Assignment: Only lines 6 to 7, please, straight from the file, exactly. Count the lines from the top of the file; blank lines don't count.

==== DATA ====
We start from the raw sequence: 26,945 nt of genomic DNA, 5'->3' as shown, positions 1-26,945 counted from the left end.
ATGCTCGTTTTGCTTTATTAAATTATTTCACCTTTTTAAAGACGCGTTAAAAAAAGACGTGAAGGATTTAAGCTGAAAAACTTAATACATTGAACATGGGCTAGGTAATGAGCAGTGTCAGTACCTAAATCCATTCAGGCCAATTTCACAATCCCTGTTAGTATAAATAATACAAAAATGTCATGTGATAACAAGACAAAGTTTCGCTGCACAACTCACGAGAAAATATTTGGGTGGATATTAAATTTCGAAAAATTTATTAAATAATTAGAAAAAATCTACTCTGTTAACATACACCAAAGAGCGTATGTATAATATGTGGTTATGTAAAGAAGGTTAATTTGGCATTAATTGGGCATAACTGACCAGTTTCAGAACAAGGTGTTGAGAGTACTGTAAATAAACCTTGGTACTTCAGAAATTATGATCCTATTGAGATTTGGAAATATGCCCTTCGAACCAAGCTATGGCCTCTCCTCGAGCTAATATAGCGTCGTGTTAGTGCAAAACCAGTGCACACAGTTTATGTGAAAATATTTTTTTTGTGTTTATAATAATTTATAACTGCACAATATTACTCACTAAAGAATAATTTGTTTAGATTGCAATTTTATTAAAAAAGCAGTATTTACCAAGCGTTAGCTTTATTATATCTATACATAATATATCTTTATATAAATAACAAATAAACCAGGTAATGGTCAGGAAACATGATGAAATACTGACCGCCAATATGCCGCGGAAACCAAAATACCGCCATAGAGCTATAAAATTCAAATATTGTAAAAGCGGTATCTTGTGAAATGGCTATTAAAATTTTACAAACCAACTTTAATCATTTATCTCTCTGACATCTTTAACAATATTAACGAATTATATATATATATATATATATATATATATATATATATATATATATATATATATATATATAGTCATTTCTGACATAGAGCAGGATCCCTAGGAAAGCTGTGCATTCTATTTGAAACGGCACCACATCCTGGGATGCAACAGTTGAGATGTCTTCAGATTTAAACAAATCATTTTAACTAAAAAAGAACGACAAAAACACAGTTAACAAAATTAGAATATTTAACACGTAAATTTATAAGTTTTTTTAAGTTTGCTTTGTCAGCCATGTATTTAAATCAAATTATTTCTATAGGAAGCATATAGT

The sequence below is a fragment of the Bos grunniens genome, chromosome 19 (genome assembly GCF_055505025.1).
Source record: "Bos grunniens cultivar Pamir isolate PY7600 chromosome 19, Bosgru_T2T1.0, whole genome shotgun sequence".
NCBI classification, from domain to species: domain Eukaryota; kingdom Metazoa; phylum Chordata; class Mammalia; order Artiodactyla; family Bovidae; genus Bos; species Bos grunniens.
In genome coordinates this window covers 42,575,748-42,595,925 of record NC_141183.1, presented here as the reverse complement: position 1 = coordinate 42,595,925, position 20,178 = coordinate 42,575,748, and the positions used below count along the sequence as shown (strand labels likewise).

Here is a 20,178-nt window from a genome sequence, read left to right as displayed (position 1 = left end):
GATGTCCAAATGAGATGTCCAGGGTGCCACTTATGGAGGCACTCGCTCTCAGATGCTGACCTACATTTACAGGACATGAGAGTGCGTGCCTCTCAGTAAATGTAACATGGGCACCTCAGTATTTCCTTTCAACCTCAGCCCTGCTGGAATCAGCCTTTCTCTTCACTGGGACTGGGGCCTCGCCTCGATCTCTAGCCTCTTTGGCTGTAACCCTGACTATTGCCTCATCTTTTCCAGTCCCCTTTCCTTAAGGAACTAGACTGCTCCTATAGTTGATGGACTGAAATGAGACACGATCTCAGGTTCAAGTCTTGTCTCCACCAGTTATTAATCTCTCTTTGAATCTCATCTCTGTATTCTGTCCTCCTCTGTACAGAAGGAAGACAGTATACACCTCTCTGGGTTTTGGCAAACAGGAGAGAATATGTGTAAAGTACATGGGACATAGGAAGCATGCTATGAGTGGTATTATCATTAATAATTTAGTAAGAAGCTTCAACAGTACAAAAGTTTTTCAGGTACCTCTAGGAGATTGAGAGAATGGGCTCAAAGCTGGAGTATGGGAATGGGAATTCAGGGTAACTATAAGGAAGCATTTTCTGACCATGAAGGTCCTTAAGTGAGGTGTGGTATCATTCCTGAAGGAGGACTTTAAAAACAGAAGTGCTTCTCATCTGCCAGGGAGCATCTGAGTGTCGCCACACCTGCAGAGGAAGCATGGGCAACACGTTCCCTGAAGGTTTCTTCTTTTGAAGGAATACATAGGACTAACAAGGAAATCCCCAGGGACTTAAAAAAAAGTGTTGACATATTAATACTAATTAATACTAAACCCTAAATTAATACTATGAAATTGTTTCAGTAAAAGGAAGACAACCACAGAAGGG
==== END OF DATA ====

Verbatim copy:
In genome coordinates this window covers 42,575,748-42,595,925 of record NC_141183.1, presented here as the reverse complement: position 1 = coordinate 42,595,925, position 20,178 = coordinate 42,575,748, and the positions used below count along the sequence as shown (strand labels likewise).

Here is a 20,178-nt window from a genome sequence, read left to right as displayed (position 1 = left end):